From A Drive-In Opera To Plein-Air Shakespeare, Local Productions Head Outdoors
By Cerissa DiValentino
Last Updated: 07/17/2020 11:27 am
While musicians and visual artists found virtual outlets livestreaming and posting on social media amid the pandemic, staged productions quite a bit trickier to adapt to lockdown (although playwright Richard Nelson and the Apple family piloted an innovative new Zoom-based production). Hudson Valley art organizations and performance venues were forced to cancel productions and events from mid-March on but have since developed creative strategies to keep live performances moving forward despite social distancing.
In a pioneering move, The Phoenicia International Festival of Voice has turned their upcoming opera, “Tosca,” into a drive-in performance, The Center of Performing Arts in Rhinebeck is using their great lawn to bring socially distanced Shakespeare to the people, and PS21 has developed a diverse summer season of events and performances using their spacious outdoor scenery, all in an effort to reconnect the community and provide their artists with continuous opportunities to due what they love.
Parking Lot Opera
Maria Todaro, director of the The Phoenicia International Festival of Voice—normally, a multi-day festival with dozens of performances and workshops—is pivoting their direction of the festival, and is deep in preparations to direct the pandemic’s first drive-in opera. Puccini’s “Tosca” is set in Rome at a time when papal rule was threatened by French forces committed to republican government, secretly championed by activists like the painter Mario Cavaradossi, the lover of the famed singer, Floria Tosca. Tosca lives only for art and for love of Mario, but to the chief of police, Scarpia, she is an object of lust and a useful tool against the republican activists, and the incredible drama sets forth.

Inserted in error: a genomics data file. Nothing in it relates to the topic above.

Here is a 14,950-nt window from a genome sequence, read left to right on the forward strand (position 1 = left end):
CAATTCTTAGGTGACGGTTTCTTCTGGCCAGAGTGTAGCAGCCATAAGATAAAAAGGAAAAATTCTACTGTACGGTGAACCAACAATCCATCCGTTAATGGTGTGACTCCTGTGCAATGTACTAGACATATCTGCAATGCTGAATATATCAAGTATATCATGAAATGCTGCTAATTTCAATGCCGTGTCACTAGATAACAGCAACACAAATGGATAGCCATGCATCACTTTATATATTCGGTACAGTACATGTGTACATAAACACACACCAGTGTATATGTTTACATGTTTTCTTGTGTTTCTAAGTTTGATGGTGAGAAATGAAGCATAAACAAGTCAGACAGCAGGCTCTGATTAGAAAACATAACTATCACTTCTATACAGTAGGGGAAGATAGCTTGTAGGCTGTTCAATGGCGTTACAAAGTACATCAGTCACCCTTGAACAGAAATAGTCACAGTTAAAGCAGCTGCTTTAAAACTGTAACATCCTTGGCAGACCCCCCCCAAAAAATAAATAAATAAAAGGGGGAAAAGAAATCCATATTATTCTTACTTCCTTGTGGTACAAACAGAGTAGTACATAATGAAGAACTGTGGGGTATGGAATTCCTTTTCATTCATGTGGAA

The challenges artists have faced throughout the pandemic have weighed heavily on Todaro’s mind while making Tosca come to life. These struggles have been one of the many key motivators that have kept Todaro moving forward with the innovative, upcoming opera.
“There are a lot of people that just say to artists, ‘Well, you don’t have a theater to work on, just change jobs,’ but opera singers spend their whole lives studying to perfect their instrument,” Todaro says. “They are athletes, they have no microphone, they work with their body, so they train their body to a very high standard. They learn five to six languages. As musicians, they dedicate maybe 8 to 12 hours a day for their craft. It’s not a hobby. It’s a job. It’s a lot of sacrifices. So it’s heartbreaking when people say, ‘Just take another job’ when it’s our life.”
Todaro asks people to imagine what quarantine would look like without artists. She points to many of the ways we’ve spent our extra time at home during lockdown—listening to music, reading a book, watching a film—all creative expressions that reinforce the importance of art in our lives. So when Todaro made it a goal to orchestrate a drive-in opera, she set forth with vigor and passion to create an opportunity for artists to feel connected to their craft once more, and for the community to remember how vital art is to our wellbeing.
The ambitious idea of a drive-in opera came to Todaro and her team at the end of April, and they have been planning ever since. When Ulster County heard of the plan, they were more than happy to provide TechCity in Kingston as the venue. The sprawling former IBM complex has more than enough space to staggered cars and support social distancing amongst audience members. When the performance begins at 8:30pm on August 29, audience members have the opportunity to hear it through open windows or tune in via their car’s FM radio—or both—as they watch the live action both onstage and simulcast on four 20-by20-foot Jumbotron screens. People will not be allowed out of their cars without a mask, but there will be room for picnicking, and according to Todaro, the sound quality will still be fantastic even if you just roll down your windows. They have been working hard to perfect the sound of the opera specifically, so that it is still as authentic and moving as any other opera would sound.